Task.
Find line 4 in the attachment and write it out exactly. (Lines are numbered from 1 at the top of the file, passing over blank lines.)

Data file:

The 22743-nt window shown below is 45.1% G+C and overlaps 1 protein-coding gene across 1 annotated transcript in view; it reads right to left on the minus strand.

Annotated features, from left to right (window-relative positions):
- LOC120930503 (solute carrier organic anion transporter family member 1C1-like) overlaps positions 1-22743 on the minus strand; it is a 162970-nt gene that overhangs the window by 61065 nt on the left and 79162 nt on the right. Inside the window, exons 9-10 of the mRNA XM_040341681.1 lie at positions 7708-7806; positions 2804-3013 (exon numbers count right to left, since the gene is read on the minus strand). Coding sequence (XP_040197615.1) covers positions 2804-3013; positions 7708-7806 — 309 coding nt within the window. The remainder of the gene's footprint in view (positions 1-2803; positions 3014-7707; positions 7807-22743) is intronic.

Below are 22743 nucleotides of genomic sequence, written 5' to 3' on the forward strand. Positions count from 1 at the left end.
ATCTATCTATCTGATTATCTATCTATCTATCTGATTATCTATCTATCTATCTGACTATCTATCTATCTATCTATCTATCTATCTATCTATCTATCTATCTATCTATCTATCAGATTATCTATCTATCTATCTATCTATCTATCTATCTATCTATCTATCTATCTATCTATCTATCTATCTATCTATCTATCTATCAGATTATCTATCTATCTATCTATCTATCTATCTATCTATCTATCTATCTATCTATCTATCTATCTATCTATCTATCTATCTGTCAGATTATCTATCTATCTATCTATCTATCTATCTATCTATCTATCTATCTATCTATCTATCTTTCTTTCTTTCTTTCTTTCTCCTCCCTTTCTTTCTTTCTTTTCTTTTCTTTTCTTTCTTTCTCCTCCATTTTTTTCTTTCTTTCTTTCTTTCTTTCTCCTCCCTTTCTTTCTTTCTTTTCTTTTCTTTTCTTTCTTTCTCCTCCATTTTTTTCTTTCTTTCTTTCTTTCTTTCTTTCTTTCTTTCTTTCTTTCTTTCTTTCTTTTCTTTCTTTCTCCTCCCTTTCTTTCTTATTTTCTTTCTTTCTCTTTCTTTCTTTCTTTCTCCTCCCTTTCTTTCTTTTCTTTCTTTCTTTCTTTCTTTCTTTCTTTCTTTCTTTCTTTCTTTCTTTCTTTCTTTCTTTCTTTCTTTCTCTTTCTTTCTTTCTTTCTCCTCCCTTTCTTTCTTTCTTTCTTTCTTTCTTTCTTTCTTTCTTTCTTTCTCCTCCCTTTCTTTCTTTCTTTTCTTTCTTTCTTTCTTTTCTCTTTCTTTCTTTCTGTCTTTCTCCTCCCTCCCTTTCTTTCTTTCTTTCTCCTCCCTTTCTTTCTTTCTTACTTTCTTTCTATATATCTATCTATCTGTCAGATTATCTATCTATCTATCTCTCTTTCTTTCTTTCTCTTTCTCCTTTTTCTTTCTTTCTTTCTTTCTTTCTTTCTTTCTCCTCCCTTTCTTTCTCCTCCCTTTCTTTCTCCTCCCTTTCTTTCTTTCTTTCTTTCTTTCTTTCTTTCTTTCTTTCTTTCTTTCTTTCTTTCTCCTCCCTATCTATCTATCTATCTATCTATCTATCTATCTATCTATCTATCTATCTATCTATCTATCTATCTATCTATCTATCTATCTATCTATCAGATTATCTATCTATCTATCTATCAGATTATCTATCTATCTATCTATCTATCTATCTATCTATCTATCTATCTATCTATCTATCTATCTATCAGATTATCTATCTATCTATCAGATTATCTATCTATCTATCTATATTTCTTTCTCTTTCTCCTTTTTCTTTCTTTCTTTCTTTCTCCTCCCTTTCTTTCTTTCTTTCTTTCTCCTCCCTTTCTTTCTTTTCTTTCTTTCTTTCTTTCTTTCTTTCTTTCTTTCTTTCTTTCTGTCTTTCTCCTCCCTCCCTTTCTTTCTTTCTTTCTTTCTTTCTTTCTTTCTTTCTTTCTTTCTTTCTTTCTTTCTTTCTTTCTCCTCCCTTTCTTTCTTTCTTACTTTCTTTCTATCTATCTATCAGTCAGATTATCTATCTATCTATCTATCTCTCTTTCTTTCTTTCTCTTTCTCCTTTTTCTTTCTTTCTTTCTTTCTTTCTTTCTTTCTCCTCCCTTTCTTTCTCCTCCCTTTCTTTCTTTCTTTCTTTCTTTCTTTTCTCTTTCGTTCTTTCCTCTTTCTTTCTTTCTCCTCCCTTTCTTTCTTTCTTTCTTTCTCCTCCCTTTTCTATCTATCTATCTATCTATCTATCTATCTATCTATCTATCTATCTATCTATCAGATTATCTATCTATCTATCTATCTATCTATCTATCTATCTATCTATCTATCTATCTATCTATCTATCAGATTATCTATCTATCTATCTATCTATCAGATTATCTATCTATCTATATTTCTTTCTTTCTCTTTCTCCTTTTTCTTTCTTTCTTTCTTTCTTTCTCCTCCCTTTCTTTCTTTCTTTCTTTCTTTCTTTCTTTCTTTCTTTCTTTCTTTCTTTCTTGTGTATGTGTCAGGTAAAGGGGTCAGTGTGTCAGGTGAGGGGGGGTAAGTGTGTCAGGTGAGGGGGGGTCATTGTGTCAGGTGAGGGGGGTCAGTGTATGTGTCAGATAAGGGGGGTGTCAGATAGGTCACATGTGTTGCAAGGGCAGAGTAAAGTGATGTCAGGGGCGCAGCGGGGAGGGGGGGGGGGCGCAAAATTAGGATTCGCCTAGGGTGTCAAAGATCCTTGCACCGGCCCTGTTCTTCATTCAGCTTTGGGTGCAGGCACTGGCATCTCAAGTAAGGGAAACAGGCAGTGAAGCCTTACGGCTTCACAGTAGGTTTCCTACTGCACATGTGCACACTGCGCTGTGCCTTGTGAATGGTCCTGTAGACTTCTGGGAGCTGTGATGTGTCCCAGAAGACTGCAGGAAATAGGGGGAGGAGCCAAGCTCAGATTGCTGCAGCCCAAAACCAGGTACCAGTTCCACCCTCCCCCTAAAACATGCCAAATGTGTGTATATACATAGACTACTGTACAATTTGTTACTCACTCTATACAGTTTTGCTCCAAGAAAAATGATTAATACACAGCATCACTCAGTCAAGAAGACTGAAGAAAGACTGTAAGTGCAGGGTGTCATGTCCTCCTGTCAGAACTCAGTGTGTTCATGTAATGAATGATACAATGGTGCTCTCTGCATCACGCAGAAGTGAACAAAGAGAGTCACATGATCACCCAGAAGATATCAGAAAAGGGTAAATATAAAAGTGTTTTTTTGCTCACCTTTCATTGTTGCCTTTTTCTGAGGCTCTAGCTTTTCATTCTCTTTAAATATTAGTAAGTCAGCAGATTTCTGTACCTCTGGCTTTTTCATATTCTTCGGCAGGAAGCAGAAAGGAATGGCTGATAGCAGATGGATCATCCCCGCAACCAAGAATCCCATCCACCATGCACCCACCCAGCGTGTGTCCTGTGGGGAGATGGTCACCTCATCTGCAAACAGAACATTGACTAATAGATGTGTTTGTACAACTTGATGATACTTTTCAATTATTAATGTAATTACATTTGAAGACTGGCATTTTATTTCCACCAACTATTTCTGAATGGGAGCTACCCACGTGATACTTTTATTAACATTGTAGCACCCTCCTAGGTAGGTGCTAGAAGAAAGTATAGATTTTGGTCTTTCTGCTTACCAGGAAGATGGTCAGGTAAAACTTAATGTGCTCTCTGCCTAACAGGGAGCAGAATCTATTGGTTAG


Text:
Below are 22743 nucleotides of genomic sequence, written 5' to 3' on the forward strand. Positions count from 1 at the left end.